The pair had been accused on nine counts that alleged they had deliberately misled investors about the financial state of two hedge funds they ran.
But the jury took less than nine hours to return a not guilty verdict on all of the charges that had been made against them.
After the case, jurors told the media that the government's prosecution, which had been based on excerpts from emails between Tannin and Cioffi, had not given them enough evidence to go on.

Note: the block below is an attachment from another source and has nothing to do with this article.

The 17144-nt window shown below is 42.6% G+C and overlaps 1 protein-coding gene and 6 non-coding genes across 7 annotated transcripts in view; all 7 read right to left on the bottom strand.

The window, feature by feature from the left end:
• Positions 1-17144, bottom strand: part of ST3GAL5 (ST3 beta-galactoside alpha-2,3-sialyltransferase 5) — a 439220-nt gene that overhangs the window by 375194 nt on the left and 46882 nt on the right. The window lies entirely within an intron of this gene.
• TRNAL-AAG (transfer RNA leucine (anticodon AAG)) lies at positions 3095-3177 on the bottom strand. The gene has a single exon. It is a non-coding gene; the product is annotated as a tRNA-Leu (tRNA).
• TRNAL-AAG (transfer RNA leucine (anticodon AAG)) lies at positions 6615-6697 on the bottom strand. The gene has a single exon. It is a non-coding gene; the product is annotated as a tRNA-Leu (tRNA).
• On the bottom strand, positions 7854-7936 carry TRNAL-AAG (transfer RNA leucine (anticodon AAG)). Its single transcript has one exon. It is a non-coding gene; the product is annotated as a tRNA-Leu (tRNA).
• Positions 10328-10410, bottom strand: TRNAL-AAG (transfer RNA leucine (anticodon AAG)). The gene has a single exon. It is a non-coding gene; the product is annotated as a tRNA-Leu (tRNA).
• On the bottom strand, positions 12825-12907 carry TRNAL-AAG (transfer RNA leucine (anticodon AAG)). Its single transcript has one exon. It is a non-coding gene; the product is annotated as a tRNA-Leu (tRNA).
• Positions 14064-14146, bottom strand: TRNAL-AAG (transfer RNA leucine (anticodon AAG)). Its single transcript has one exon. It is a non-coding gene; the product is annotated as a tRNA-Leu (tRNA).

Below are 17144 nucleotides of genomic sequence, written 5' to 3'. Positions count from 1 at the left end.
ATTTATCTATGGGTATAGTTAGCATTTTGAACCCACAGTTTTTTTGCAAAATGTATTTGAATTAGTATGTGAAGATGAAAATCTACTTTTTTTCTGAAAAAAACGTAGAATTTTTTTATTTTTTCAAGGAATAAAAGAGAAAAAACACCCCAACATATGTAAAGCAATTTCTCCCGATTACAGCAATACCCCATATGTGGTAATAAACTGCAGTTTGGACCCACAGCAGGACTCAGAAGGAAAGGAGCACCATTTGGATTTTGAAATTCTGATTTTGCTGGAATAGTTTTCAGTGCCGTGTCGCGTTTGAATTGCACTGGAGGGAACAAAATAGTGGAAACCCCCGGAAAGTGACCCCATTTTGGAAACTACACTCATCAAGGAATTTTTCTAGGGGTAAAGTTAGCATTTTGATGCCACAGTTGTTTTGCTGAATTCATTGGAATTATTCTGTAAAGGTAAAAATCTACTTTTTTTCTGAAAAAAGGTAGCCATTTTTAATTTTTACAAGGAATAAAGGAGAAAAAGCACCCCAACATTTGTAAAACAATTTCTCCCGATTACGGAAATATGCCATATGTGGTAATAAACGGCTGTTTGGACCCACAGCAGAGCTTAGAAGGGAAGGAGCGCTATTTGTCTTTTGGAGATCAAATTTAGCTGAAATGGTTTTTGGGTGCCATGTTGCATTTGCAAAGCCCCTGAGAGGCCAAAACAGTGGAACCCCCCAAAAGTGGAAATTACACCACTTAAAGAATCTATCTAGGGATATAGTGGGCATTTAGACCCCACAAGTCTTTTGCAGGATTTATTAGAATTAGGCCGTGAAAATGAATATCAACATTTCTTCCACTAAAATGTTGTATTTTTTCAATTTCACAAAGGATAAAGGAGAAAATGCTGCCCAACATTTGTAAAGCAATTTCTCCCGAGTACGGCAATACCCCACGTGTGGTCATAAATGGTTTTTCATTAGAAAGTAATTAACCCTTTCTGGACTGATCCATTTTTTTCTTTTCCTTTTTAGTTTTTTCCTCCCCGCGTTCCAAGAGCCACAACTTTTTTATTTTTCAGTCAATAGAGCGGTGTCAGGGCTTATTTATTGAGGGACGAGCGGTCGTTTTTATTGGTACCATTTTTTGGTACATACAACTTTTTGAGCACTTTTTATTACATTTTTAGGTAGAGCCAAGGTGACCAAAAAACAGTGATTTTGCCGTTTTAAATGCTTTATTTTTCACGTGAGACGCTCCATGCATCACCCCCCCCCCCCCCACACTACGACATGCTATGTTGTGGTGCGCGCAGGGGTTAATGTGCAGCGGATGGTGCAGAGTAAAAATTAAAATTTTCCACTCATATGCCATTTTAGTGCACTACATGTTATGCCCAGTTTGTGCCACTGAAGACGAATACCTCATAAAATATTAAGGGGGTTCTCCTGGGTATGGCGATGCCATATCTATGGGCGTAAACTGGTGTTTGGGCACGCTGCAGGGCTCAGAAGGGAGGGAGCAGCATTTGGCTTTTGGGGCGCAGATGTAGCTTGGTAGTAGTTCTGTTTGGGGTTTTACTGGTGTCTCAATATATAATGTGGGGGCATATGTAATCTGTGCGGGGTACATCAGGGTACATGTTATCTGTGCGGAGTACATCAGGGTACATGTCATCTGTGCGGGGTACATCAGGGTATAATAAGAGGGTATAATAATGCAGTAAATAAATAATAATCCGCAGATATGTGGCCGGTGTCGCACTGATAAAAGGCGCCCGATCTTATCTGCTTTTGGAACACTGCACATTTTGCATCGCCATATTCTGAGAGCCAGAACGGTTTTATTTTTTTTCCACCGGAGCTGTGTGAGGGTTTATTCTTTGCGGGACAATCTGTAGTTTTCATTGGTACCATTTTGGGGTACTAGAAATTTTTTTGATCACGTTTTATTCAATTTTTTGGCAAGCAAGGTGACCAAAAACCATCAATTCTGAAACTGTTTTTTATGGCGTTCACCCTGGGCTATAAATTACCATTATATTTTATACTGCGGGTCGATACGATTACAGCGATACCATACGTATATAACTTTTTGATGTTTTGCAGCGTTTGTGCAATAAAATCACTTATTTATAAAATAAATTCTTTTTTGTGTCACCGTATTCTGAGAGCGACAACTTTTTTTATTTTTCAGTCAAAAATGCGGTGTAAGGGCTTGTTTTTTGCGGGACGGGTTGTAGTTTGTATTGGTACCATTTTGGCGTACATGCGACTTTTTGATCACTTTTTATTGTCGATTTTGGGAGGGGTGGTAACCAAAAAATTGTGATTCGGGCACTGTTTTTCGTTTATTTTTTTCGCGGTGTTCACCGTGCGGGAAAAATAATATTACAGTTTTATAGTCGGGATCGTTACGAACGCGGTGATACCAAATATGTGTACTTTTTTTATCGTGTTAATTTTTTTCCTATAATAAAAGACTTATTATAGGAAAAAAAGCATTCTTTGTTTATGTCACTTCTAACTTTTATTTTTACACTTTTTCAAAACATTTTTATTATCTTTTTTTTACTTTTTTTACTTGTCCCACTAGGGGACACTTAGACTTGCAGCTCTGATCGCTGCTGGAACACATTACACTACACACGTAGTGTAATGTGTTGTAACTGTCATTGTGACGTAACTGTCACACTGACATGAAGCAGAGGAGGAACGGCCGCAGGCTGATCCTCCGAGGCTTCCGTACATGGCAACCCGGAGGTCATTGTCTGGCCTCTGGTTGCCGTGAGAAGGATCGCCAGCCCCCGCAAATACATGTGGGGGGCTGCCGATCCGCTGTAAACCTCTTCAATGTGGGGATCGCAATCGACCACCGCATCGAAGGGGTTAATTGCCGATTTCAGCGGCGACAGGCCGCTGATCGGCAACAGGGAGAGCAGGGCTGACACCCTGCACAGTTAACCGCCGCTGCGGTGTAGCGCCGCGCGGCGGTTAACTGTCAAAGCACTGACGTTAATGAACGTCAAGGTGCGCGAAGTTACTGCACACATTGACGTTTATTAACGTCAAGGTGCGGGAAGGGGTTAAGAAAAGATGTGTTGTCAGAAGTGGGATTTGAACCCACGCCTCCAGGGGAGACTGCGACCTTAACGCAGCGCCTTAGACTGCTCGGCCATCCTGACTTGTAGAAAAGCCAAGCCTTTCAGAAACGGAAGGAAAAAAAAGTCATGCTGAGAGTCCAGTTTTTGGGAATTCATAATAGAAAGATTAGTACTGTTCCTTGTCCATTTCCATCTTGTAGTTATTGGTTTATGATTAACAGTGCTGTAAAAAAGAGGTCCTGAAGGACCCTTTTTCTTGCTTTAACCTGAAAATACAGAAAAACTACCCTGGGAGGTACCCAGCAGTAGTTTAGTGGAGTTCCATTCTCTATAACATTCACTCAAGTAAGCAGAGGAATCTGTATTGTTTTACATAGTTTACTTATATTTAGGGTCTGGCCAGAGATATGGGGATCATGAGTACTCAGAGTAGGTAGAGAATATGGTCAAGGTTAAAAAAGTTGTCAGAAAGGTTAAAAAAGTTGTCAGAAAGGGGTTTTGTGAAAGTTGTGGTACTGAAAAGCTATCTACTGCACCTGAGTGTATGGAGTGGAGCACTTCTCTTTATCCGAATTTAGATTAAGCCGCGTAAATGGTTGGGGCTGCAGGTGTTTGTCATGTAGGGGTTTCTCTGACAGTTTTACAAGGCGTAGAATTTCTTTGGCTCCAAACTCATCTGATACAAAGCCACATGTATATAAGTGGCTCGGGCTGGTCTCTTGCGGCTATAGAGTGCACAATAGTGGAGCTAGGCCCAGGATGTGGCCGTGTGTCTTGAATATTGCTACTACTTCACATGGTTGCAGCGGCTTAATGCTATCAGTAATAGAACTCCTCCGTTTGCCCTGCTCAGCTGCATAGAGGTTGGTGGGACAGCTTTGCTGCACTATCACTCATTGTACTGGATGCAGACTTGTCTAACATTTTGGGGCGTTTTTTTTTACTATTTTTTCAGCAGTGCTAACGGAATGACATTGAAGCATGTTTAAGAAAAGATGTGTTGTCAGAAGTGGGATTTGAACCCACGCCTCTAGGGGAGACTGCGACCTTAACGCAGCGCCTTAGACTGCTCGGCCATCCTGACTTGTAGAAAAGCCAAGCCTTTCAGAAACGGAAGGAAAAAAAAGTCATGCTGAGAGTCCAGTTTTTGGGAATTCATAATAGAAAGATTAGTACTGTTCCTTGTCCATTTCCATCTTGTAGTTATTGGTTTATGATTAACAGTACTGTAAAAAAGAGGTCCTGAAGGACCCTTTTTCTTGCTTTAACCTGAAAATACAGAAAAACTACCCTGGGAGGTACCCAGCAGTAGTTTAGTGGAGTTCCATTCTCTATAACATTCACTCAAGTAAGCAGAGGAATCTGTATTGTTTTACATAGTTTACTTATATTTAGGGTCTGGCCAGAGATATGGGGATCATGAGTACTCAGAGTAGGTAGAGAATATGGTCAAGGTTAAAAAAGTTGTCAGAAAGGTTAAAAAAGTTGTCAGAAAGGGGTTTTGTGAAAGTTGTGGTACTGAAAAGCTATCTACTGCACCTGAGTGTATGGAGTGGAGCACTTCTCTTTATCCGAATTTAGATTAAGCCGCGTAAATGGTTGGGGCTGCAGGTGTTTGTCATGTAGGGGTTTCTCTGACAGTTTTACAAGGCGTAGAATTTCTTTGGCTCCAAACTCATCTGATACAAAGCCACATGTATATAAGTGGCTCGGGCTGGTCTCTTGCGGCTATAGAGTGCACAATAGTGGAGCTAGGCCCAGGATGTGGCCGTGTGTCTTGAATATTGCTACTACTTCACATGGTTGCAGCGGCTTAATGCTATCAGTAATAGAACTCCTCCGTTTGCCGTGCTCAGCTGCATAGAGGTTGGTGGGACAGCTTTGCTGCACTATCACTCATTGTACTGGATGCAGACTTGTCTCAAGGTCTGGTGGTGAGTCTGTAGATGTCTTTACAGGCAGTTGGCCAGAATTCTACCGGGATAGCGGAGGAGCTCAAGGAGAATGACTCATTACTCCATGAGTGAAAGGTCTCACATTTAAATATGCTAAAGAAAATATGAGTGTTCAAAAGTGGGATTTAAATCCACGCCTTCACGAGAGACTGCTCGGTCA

Speaking to Bloomberg, one said that the men had been made "scapegoats for Wall Street".
Bear Stearns, which is now a subsidiary of JPMorgan Chase, recently reported net income of $3.6 billion for the third quarter of 2009, as it begins to recover from the financial crisis that first engulfed Tannin and Cioffi's hedge funds before resulting in the collapse of the company itself.
By Tony Aynsley